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What Skepticism Reveals about Science

A skeptic's journey for truth in science



Matt Collins

In a 1997 episode of The Simpsons entitled “The Springfield Files”—a parody of X-Files in which Homer has an alien encounter in the woods (after imbibing 10 bottles of Red Tick Beer)—Leonard Nimoy voices the intro as he once did for his post-Spock run on the television mystery series In Search of...: “The following tale of alien encounters is true. And by true, I mean false. It’s all lies. But they’re entertaining lies, and in the end isn’t that the real truth? The answer is no.”

No cubed. The postmodernist belief in the relativism of truth, coupled to the clicker culture of mass media where attention spans are measured in New York minutes, leaves us with a bewildering array of truth claims packaged in infotainment units. It must be true—I saw it on television, at the movies, on the Internet. The Twilight Zone, The Outer Limits, That’s Incredible, The Sixth Sense, Poltergeist, Loose Change, Zeitgeist the Movie. Mysteries, magic, myths and monsters. The occult and the supernatural. Conspiracies and cabals. The face on Mars and aliens on Earth. Bigfoot and Loch Ness. ESP and PSI. UFOs and ETIs. JFK, RFK and MLK—alphabet conspiracies. Altered states and hypnotic regression. Remote viewing and astroprojection. Ouija boards and Tarot cards. Astrology and palm reading. Acupuncture and chiropractic. Repressed memories and false memories. Talking to the dead and listening to your inner child. Such claims are an obfuscating amalgam of theory and conjecture, reality and fantasy, nonfiction and science fiction. Cue dramatic music. Darken the backdrop. Cast a shaft of light across the host’s face. The truth is out there. I want to believe.

What I want to believe based on emotions and what I should believe based on evidence does not always coincide. And after 99 monthly columns of exploring such topics (this is Opus 100), I conclude that I’m a skeptic not because I do not want to believe but because I want to know. I believe that the truth is out there. But how can we tell the difference between what we would like to be true and what is actually true? The answer is science.

Science begins with the null hypothesis, which assumes that the claim under investigation is not true until demonstrated otherwise. The statistical standards of evidence needed to reject the null hypothesis are substantial. Ideally, in a controlled experiment, we would like to be 95 to 99 percent confident that the results were not caused by chance before we offer our provisional assent that the effect may be real. Failure to reject the null hypothesis does not make the claim false, and, conversely, rejecting the null hypothesis is not a warranty on truth. Nevertheless, the scientific method is the best tool ever devised to discriminate between true and false patterns, to distinguish between reality and fantasy, and to detect baloney.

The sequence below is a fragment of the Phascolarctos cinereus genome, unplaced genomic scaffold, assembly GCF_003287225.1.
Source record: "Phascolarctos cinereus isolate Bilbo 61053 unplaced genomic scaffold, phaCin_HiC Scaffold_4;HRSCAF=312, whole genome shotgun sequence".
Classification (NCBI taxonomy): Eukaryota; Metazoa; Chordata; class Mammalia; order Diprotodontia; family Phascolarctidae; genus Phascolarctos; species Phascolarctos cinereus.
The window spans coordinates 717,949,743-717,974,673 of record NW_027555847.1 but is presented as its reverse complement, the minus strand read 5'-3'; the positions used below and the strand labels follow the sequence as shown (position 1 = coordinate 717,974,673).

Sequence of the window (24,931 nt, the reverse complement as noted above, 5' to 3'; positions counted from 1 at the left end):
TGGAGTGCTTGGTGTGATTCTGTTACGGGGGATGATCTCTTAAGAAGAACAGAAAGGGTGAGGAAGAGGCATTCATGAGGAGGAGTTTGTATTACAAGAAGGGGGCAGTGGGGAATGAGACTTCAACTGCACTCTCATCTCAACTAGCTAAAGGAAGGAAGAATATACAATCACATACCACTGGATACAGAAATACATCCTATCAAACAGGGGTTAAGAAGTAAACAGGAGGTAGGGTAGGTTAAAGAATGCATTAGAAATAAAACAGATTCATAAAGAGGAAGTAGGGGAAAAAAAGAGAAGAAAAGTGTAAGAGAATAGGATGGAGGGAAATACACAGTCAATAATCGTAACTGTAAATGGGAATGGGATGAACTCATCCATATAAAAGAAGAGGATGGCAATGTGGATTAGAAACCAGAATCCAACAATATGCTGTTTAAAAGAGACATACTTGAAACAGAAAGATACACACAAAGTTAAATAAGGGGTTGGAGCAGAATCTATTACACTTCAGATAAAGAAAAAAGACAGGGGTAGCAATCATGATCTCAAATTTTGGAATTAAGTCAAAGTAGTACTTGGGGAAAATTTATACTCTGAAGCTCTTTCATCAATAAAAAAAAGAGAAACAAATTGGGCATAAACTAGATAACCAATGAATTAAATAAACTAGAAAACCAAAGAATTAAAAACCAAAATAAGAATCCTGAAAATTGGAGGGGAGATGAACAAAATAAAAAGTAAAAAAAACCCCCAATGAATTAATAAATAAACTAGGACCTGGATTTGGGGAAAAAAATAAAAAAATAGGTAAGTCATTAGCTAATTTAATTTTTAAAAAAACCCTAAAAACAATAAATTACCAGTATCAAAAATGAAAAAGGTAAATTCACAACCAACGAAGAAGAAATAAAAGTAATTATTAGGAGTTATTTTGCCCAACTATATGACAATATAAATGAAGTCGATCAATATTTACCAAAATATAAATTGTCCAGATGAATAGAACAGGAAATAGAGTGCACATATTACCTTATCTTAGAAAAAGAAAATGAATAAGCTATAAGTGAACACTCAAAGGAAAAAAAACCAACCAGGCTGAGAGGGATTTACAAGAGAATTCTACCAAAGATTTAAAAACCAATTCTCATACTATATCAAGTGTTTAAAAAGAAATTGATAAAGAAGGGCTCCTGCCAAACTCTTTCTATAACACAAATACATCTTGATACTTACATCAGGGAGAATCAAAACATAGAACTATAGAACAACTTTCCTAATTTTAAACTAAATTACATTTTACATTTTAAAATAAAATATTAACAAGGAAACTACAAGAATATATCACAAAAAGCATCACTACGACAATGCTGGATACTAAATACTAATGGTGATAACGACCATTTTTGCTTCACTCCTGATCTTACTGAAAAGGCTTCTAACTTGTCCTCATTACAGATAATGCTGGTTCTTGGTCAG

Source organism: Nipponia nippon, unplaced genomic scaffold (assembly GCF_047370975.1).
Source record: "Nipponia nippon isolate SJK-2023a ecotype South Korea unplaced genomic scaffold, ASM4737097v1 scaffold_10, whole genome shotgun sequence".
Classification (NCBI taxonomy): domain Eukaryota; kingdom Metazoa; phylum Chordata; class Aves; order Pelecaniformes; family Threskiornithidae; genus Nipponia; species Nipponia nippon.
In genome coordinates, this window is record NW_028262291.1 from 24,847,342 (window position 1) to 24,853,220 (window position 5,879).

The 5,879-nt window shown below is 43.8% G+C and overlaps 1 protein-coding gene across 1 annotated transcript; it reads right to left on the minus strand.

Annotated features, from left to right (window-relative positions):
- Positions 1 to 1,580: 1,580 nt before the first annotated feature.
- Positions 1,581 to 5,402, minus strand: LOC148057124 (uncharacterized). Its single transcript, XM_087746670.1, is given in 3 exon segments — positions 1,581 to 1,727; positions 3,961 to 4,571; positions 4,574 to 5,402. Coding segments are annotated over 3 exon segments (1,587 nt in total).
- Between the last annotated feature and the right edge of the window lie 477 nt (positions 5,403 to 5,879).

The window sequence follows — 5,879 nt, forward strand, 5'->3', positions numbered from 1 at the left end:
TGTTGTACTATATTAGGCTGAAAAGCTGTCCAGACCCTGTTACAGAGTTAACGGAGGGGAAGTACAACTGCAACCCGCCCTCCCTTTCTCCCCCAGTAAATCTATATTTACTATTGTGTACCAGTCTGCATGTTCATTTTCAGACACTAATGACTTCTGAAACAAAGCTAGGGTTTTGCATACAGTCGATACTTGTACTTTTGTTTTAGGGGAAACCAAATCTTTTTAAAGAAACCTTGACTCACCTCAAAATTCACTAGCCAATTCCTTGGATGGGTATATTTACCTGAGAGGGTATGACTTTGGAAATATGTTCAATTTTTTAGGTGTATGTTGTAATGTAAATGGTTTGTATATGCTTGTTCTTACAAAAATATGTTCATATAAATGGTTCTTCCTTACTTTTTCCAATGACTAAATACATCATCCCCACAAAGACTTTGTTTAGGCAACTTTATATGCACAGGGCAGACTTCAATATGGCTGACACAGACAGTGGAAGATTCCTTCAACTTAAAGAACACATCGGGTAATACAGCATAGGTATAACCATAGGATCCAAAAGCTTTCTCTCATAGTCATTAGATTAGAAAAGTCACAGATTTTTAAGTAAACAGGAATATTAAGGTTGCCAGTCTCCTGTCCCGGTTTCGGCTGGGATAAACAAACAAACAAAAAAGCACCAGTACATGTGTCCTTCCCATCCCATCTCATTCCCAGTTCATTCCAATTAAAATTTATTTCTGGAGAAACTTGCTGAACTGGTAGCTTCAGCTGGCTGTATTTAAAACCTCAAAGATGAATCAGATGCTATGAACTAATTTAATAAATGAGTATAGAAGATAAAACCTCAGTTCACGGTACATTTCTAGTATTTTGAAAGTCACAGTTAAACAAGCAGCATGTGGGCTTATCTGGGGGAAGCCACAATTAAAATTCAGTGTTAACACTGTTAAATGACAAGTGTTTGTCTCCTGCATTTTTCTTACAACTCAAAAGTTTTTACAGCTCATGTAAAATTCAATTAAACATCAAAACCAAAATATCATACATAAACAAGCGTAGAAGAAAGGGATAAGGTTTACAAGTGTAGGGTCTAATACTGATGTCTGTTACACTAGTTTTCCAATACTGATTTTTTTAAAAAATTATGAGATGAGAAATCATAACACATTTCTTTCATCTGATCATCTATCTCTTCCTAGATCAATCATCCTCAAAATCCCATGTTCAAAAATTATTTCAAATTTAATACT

The null hypothesis means that the burden of proof is on the person asserting a positive claim, not on the skeptics to disprove it. I once appeared on Larry King Live to discuss UFOs (a perennial favorite of his), along with a table full of UFOlogists. King’s questions for other skeptics and me typically miss this central tenet of science. It is not up to the skeptics to disprove UFOs. Although we cannot run a controlled experiment that would yield a statistical probability of rejecting (or not) the null hypothesis that aliens are not visiting Earth, proof would be simple: show us an alien spacecraft or an extraterrestrial body. Until then, keep searching and get back to us when you have something. Unfortunately for UFOlogists, scientists cannot accept as de­finitive proof of alien visitation such evidence as blurry photographs, grainy videos and anecdotes about spooky lights in the sky. Photographs and videos can be easily doctored, and lights in the sky have many prosaic explanations (aerial flares, lighted balloons, experimental aircraft, even Venus). Nor do government documents with redacted paragraphs count as evidence for ET contact, because we know that governments keep secrets for national security reasons. Terrestrial secrets do not equate to extra­terrestrial cover-ups.

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